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'American Horror Story: Asylum' Recap: Bloody Face Revealed In 'I Am Anne Frank, Part 2'

Usually after an episode of "American Horror Story," I would immediately start writing my recap. But after the second half of two-parter "I Am Anne Frank," I just needed to compose myself.
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Usually after an episode of "American Horror Story," I would immediately start writing my recap. But after the second half of two-parter "I Am Anne Frank," I just needed to compose myself. The real Bloody Face was unmasked, but that wasn't even what got me. What really did it was the thought that this could be the beginning of the end of Sarah Paulson's Lana.

Maybe it's just my ever-growing love for Sarah Paulson that stemmed from Season 1 and became more apparent after every appearance. And then "Game Change" happened. And now, in the second season of "AHS," she has officially stolen my heart. Could Bloody Face really kill her? Better question: Could Bloody Face really kill her in the kill room from "The Girl With The Dragon Tattoo"? Because, seriously, it looked like an exact replica.

Going into the episode, I knew Bloody Face was going to be revealed from various synopses. The moment Dr. Thredson and Lana walked through his apartment door, I just knew it was him. I was like, "Oh, come on, Zachary Quinto. Not you! No!" But it was. It was him. It's a good twist, I have to admit. Except does this make Thredson a supernatural being, as we know Bloody Face is alive and killing in the present? Or his is ghost killing? I can't wait to see that explanation if there ever comes one.

Apart from the identity of Bloody Face being unveiled, a lot of interesting things happened. Anne Frank's husband came into the asylum, bringing with him the fact that she is actually Charlotte Brown, a wife and mother apparently suffering from severe postpartum psychosis. The old super-8 film flashbacks were one of my favorite things the show has done, oddly enough. I loved the feel and atmosphere of them, and I found myself wanting more of them. Sister Jude ends up discharging her in the hope of her adjusting back to her normal life, but Anne/Charlotte returns and Arden feels the only solution is a lobotomy. Cinematic lobotomies (and real ones if I ever actually saw it in person) are one of my least favorite things, and I guess it's only appropriate "AHS" would feature one. Anne returns home, seemingly back in Charlotte mode, but underneath, she hasn't forgotten her "past."

Meanwhile, the conversation Kit and Grace held between their solitary rooms was pretty damn cute, and I don't think "cute" is a term thrown around much with regards to "American Horror Story." They're both waiting for their sterilization surgeries when Sister Mary opens Kit's door and lets him know that Jude changed her mind about his impending procedure. But, alas, Grace is left behind with her surgery looming just around the corner. Oh! But wait! What's that light coming from the other side of the door! God? No, son. Aliens! If you've been keeping up with my recaps, you'll know that the alien subplot is my least favorite thing ever. Sure, aliens easily fit into the "American Horror Story" universe, but I don't think they have any right to be in this season. Long story short: they probably impregnated Grace with an alien baby ... and she saw a pregnant Alma. Moving on.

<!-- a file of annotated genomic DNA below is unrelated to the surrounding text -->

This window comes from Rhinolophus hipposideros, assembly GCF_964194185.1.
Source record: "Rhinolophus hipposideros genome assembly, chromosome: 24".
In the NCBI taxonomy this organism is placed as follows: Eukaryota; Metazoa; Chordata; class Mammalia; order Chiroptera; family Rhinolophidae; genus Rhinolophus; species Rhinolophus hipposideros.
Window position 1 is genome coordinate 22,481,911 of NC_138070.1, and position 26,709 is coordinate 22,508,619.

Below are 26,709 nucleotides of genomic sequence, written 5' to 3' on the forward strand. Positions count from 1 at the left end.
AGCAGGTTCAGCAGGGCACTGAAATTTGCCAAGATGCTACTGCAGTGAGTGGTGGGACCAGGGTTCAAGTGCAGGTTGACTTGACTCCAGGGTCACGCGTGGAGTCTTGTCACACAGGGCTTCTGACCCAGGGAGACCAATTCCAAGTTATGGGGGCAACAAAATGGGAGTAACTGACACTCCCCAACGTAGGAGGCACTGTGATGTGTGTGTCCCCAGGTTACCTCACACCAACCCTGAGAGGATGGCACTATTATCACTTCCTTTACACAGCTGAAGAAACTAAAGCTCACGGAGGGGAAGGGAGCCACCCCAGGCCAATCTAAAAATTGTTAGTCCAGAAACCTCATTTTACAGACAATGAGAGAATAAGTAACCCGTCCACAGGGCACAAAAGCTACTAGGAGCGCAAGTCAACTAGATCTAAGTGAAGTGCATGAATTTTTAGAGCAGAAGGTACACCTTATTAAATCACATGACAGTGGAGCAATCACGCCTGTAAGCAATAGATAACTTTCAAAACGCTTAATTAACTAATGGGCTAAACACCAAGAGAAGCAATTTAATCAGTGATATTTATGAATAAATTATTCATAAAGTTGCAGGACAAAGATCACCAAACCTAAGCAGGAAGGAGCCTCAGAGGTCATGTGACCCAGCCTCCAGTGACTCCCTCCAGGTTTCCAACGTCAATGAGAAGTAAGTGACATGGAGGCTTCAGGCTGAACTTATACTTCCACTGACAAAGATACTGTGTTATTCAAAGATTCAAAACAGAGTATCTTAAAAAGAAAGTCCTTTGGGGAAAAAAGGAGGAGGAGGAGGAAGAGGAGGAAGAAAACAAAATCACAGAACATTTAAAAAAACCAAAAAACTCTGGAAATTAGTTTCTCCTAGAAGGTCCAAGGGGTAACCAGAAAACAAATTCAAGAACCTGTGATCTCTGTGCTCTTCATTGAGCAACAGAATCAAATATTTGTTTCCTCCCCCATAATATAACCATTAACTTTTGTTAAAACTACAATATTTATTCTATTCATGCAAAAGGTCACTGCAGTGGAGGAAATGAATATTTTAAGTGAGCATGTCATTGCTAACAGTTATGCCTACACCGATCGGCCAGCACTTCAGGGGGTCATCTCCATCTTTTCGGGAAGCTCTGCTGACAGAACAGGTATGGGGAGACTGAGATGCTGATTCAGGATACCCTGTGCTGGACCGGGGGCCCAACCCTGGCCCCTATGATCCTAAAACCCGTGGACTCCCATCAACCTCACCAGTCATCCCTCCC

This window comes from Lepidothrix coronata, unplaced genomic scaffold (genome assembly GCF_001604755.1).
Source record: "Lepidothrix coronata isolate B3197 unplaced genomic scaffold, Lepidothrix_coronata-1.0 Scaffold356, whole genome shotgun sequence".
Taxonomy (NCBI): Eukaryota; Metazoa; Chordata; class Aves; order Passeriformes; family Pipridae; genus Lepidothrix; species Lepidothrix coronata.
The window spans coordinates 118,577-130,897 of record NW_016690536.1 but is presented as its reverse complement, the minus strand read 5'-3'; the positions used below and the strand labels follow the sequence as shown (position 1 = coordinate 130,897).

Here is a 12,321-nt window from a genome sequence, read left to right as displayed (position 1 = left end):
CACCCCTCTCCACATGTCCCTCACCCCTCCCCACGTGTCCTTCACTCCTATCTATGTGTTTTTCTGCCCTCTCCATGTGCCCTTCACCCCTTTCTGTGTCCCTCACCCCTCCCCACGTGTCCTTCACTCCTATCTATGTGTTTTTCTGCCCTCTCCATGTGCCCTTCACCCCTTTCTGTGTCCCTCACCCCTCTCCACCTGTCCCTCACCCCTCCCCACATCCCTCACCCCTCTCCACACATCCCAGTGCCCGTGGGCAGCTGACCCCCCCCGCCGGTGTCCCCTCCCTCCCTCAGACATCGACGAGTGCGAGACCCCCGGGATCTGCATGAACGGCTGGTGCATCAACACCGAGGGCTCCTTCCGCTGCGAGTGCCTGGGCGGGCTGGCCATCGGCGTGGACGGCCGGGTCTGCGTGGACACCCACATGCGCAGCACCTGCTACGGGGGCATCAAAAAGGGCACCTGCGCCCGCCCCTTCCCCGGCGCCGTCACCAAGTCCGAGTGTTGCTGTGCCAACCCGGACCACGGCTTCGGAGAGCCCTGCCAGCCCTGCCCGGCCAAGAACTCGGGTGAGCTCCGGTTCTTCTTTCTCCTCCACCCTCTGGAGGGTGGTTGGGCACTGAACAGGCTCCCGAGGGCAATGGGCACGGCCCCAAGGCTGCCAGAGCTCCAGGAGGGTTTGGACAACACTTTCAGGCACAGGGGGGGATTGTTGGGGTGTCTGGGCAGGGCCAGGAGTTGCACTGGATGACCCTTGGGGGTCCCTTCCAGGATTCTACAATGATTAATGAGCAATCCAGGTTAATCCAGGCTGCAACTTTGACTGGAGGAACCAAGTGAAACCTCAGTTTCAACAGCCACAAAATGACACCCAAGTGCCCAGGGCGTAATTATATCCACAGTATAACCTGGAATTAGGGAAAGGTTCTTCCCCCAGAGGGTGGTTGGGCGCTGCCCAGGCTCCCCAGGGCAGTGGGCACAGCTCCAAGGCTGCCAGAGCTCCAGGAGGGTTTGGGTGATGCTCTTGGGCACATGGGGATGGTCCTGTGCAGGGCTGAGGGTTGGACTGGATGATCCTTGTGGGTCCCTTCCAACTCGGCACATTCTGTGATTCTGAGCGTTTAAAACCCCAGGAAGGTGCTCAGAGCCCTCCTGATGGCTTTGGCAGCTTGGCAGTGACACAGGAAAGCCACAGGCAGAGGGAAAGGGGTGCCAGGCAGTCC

Sister Jude is at her old tricks again. After dealing with a Nazi hunter, Anne Frank/Charlotte, and wickedness himself, Dr. Arden, she packs up her office and bolts ... to the bar, that is. She applies some lipstick and picks up a guy, waking up in his bed the next morning. I know this isn't saying much, but this is the most believable scenario in the show, because Jessica Lange totally could bag a much younger man! I'm just saying!

All in all, part two of "I Am Anne Frank" hit major high notes, changing the course of the season for the better. It was topped off by a deliciously creepy performance from Zachary Quinto. Chills ran down my body when Dr. Thresdon said, "Don't worry; she won't bite," and then placed the Bloody Face mask over his head, "I took her teeth." Yikes. You and me both, Sarah Paulson:

Stray Notes:

This was the first time I realized that it wasn't actually the face of Bloody Face we see but rather a mask. I thought it was his actual face! Ah-doy, Joey. Get it together.

Instead of taking monster-ized Shelley to the woods with the rest of the deformed creatures, Sister Mary takes her into town and leave her to torment school children! Yes, kids, let that image of a disfigured, boiled, and legless Chloe Sevigny sear into your brain. Have fun growing up!

Arden: And I'm very impressed that you managed to get her out into the woods all on your own.
Mary: You'd be surprised. She weighed very little.

Sister Jude's recount of how she had taken in a baby squirrel that she accidentally starved to death only to have her mother throw it in the trash was beautifully devastating in the way that a child is stricken with such disappointment, grief, and unintentional cruelty.

I have to seriously commend Alfonso Gomez-Rejon on the direction of the scene inside Thresdon's apartment. Completely and utterly unnerving.

Did the true identity of Bloody Face surprise you? What do you think will happen to Lana?

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